Addie Herder, White Machine, Collage, 1961-65, 13 ½ x 19 inches, Photo courtesy of Pavel Zoubok Fine Art, NY

I first saw Addie Herder’s work at Pavel Zoubok Gallery, then located on 23rd Street, in 2012. From that moment on, I was hooked. When considering a work of art to write about for this blog, I remembered the feeling I got from seeing an Addie Herder collage construction. The bigness of her smallness. Herder bridges that gap between collage and Pop. As I kept trying to hold onto the images in my mind, I slowly understood the specificity of their illusiveness, how excitingly baffling they are.

The two works I have chosen are from the “Machines” series, White Machine, 1961-65 and Pari-Mach, 1967. In their restrained combinations of ephemera, they each engage in a fluid dialogue with the essence of circuit boards, traffic patterns, engines, electrical wiring — the tools of organization for a world that is too chaotic to hold still. I think of the films by Jacques Tati, his quiet rage at the machine. In Mon Oncle, 1958, a false sense of calm is offered by mechanized design that then devolves into chaos with the addition of human interaction.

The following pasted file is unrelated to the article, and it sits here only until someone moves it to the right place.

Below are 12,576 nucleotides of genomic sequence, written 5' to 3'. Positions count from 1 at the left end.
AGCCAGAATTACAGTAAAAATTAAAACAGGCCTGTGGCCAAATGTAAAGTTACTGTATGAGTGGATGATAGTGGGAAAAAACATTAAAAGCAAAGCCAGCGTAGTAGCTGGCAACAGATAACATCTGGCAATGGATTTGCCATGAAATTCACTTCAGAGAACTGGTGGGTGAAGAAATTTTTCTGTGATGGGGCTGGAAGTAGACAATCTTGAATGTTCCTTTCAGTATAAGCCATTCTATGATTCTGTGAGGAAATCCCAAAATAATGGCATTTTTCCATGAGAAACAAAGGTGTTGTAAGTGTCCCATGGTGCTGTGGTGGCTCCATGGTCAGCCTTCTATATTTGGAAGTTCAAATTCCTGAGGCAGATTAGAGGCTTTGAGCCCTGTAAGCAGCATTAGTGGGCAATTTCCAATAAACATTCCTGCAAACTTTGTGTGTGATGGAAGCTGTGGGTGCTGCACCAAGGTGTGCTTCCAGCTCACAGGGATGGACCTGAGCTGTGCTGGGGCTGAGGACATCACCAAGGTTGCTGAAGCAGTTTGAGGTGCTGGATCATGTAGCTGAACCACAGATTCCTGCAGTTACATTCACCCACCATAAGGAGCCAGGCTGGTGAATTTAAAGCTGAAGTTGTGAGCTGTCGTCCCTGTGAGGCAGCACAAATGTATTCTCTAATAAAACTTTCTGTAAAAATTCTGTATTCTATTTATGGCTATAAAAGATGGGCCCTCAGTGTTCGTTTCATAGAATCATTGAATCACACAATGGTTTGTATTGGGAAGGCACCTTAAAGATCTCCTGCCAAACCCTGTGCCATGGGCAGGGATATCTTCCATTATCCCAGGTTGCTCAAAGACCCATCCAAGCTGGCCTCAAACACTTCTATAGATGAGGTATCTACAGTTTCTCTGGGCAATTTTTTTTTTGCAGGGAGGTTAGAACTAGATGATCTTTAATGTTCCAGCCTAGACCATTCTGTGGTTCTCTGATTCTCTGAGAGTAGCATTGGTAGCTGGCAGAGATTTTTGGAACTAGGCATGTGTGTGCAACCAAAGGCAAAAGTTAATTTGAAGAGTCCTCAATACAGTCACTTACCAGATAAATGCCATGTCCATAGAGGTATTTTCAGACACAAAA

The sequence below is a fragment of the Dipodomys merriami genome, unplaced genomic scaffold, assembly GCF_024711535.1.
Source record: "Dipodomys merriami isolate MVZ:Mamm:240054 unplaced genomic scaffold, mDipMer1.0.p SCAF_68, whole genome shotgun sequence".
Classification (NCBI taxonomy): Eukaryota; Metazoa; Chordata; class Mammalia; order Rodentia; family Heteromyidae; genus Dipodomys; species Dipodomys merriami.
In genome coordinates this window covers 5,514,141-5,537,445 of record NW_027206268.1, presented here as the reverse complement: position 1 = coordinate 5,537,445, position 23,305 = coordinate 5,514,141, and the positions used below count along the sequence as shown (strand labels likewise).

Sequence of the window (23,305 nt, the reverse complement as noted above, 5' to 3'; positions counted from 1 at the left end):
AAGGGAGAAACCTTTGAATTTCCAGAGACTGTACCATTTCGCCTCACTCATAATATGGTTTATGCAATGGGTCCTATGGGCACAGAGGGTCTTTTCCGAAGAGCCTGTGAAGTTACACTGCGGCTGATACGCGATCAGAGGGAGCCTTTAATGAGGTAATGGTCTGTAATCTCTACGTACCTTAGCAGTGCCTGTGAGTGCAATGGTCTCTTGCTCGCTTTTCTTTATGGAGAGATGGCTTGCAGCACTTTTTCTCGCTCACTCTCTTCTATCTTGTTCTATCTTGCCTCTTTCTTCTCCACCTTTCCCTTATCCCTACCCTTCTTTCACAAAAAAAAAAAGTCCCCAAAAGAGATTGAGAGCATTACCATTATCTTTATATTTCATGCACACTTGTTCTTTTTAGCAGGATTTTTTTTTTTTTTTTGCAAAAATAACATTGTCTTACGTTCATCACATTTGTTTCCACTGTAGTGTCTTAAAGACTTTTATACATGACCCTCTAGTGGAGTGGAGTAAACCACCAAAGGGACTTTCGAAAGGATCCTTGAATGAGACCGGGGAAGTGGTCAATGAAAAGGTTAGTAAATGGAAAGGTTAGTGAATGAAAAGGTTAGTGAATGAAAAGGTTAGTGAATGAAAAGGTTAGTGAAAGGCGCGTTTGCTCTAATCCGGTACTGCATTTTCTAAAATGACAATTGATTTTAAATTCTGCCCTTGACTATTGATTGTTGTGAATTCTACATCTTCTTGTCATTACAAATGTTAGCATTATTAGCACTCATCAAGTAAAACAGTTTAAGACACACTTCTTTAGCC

Addie Herder, Pari-Mach, 1967, Collage 13 ½ x 11 3/8 inches, Photo courtesy of Pavel Zoubok Fine Art, NY

Addie Herder holds still for a moment so the viewer can pause, breathe and embrace the tiny familiar fragments ordered and controlled just long enough to be observed. As Tati depicts in the 1971 film, Traffic, the universal codes, signals, icons, arrows and directives eventually create misunderstanding and mayhem. Herder has harnessed the mayhem of machines into a quiet serenade of suggestion, a whisper rather than a command. Hers are the machines that we can’t hold onto, fleeting signs of our human desire to mark which way to go, pathways of thoughts, all described by bits of paper, film, matchsticks, flotsam and jetsam.

On a personal note, I have used cardboard packaging as a substantial source of color and structure in my studio work. It was to my delight to learn that Addie and her husband, Milton Herder, designed boxes for products, such as Jell-O, which found their way into more than one of my large collages without any knowledge on my part, of their origin. In the essay Intimate Scale, The Art of Addie Herder, by Alfred Allan Lewis, he writes, “ The advertising art at which the Herders excelled would become an intrinsic part of the Pop Art movement a decade later.” And of my own work decades after that. Like Jell-O, Addie lives on.

Lisa Hoke, Zip It, 2018, Cardboard packaging, felt, wire, foil, fabric, glue and hardware, 156 x 84 x 10 inches, Photo courtesy of Pavel Zoubok Fine Art, NY

Lisa Hoke is a New York based artist. She recently completed a commission at the Nuvola Lavazza Headquarters in Torino, Italy.